After World War II, she settled in Lakeville, Connecticut in 1949, and re-established herself as a performer and teacher in the United States, touring extensively. Her last public performance was in 1954.

Landowska recorded extensively for the Victor Talking Machine Company/RCA Victor and The Gramophone Company/EMI.

No, there’s no progress in anything that counts.  Of course, there’s progress in technique, and there’s change.  My God, there’s change.  We used machine guns for a while, and now we use atom bombs, but I’d hardly call it progress.  Would you?

BD:   It may not be good progress, but I think I would still give it that label.

Jencks:   That’s another thing about an interview.  Words are something that I don’t understand.  I think they’re impossible.  Like the mind, words are worse than mathematics.  There’s mechanical progress, but as far as the things that count, Socrates probably saw this as clearly as anybody since.  I don’t think Bach or Mozart has been improved on.  Do you?

BD:   Not necessarily.  They haven’t been improved on, but now we have gone a step further and do something else perhaps equally well.

Jencks:   I would question that, but we’ve certainly changed.  Anyway, I’m completely at a loss as far as standards, because they shift so violently.  A Russian pianist I knew had a friend who studied the editions of Beethoven.  He found that in peace times, all the sforzandos were emphasized, whereas in war time, they didn’t pay attention to that.  You need certain things at certain periods of history, and that’s not progress.  That’s just change.  Terrific forces like tidal waves.  One tidal wave is not a progress on another tidal wave.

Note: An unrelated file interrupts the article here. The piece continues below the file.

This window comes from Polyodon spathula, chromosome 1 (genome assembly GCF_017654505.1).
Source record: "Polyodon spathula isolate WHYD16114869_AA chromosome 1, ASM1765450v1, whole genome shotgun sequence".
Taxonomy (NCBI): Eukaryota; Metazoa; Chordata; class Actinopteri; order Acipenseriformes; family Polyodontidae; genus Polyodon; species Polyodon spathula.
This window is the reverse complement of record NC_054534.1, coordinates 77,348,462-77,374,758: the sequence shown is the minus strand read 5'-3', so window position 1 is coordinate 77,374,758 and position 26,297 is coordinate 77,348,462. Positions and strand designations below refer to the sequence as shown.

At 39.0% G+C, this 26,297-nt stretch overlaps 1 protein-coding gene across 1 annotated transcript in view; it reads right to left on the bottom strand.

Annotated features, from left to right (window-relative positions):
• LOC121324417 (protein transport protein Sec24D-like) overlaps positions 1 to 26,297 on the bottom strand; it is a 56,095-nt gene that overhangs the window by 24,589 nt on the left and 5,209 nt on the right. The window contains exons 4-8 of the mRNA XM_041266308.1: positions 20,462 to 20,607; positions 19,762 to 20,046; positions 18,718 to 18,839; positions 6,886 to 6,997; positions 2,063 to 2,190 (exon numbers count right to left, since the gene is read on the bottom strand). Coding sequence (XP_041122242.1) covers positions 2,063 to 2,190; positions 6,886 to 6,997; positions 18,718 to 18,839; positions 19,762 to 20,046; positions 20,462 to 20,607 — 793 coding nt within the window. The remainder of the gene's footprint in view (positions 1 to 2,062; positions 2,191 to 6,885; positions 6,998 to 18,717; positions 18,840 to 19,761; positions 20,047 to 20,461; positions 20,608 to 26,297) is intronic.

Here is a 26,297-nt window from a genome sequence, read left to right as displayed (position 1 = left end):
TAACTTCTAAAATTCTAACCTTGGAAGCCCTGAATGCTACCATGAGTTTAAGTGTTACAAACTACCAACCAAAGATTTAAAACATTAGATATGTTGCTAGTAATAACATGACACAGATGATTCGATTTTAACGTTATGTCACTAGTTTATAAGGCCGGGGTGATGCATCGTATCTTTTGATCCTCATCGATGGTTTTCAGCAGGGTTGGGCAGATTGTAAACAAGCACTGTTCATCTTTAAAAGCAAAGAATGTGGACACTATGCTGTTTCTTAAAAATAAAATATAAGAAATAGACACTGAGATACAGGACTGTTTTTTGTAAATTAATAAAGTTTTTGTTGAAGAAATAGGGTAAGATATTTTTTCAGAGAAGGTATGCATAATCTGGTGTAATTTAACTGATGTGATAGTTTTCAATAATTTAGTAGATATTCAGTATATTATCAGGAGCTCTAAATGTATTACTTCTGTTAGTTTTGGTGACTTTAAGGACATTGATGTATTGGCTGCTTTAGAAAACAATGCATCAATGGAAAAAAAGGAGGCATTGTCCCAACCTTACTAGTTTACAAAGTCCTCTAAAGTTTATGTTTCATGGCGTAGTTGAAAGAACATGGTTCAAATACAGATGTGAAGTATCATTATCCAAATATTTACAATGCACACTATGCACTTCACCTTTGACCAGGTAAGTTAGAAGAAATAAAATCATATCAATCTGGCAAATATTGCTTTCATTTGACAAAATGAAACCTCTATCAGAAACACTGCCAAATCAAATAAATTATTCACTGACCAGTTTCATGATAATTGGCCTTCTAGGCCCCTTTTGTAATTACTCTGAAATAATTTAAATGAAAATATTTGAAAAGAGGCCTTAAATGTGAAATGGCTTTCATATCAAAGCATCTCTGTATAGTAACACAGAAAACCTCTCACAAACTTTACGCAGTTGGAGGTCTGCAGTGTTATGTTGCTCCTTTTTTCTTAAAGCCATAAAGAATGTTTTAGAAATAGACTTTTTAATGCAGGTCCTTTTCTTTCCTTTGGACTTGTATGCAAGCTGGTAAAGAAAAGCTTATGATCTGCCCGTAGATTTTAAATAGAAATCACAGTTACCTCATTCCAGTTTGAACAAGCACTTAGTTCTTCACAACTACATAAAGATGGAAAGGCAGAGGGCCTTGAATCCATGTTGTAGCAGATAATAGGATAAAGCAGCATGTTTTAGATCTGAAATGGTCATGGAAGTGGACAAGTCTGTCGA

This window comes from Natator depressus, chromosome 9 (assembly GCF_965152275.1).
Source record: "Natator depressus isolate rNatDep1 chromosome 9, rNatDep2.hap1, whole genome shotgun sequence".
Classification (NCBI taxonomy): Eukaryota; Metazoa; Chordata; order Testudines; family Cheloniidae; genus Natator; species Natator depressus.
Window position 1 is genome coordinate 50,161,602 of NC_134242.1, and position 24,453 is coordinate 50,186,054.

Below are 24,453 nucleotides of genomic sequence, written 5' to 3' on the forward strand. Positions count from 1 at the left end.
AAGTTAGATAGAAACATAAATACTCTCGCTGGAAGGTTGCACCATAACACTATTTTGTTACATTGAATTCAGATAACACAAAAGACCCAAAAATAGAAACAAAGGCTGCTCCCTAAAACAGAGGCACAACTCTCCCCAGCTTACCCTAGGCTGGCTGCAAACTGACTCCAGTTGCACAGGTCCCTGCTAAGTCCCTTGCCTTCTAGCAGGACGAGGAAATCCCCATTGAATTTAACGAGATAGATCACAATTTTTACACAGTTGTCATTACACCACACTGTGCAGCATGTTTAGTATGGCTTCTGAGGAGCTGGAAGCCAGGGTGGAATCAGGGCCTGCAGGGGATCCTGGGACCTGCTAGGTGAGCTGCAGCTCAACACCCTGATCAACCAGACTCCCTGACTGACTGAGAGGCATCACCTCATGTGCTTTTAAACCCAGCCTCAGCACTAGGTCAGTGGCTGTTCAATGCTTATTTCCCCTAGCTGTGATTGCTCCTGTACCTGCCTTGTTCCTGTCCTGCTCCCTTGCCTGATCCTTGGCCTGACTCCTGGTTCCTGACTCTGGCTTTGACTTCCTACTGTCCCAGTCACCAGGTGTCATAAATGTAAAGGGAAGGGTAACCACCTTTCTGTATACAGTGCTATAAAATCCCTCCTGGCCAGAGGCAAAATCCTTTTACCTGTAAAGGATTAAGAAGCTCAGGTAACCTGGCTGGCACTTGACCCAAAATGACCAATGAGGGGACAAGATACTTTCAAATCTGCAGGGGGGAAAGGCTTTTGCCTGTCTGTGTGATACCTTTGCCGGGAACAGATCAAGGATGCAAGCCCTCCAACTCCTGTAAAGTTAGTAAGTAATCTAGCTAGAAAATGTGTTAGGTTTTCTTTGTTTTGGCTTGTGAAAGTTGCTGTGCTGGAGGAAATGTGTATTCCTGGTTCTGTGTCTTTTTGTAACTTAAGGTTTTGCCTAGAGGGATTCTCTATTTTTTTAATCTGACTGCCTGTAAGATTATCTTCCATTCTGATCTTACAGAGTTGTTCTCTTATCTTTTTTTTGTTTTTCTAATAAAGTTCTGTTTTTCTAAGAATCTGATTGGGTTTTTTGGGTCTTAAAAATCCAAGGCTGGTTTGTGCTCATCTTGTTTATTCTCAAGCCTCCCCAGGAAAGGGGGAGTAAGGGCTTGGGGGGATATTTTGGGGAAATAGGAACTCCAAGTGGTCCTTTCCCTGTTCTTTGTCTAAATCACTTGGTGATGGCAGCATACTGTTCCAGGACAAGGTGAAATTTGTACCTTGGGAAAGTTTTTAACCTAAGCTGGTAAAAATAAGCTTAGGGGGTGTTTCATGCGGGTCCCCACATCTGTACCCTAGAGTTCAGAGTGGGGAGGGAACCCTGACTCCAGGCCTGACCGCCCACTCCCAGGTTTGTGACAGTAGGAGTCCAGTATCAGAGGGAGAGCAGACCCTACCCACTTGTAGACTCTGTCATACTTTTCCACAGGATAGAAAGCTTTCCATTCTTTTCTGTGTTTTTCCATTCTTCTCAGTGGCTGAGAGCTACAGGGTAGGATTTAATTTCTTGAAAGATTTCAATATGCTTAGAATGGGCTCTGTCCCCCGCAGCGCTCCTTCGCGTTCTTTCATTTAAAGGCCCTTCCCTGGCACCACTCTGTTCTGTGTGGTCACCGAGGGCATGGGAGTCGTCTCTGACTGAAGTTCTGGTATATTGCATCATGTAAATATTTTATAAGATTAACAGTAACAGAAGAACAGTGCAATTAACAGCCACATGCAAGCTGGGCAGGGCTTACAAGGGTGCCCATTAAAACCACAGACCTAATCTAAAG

BD:   I do appreciate your taking the time to chat with me this afternoon.

Jencks:   Oh, I’ve enjoyed it.  I only wish I could have been with you, and seen you.

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© 1987 Bruce Duffie

This conversation was recorded on the telephone on October 10, 1987.  Portions were broadcast on WNIB in 1992 and 1997.  This transcription was made in 2020, and posted on this website at that time.

To see a full list (with links) of interviews which have been transcribed and posted on this website, click here.  To read my thoughts on editing these interviews for print, as well as a few other interesting observations, click here.

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Award - winning broadcaster Bruce Duffie was with WNIB, Classical 97 in Chicago from 1975 until its final moment as a classical station in February of 2001.  His interviews have also appeared in various magazines and journals since 1980, and he now continues his broadcast series on WNUR-FM, as well as on Contemporary Classical Internet Radio.

You are invited to visit his website for more information about his work, including selected transcripts of other interviews, plus a full list of his guests.  He would also like to call your attention to the photos and information about his grandfather, who was a pioneer in the automotive field more than a century ago.  You may also send him E-Mail with comments, questions and suggestions.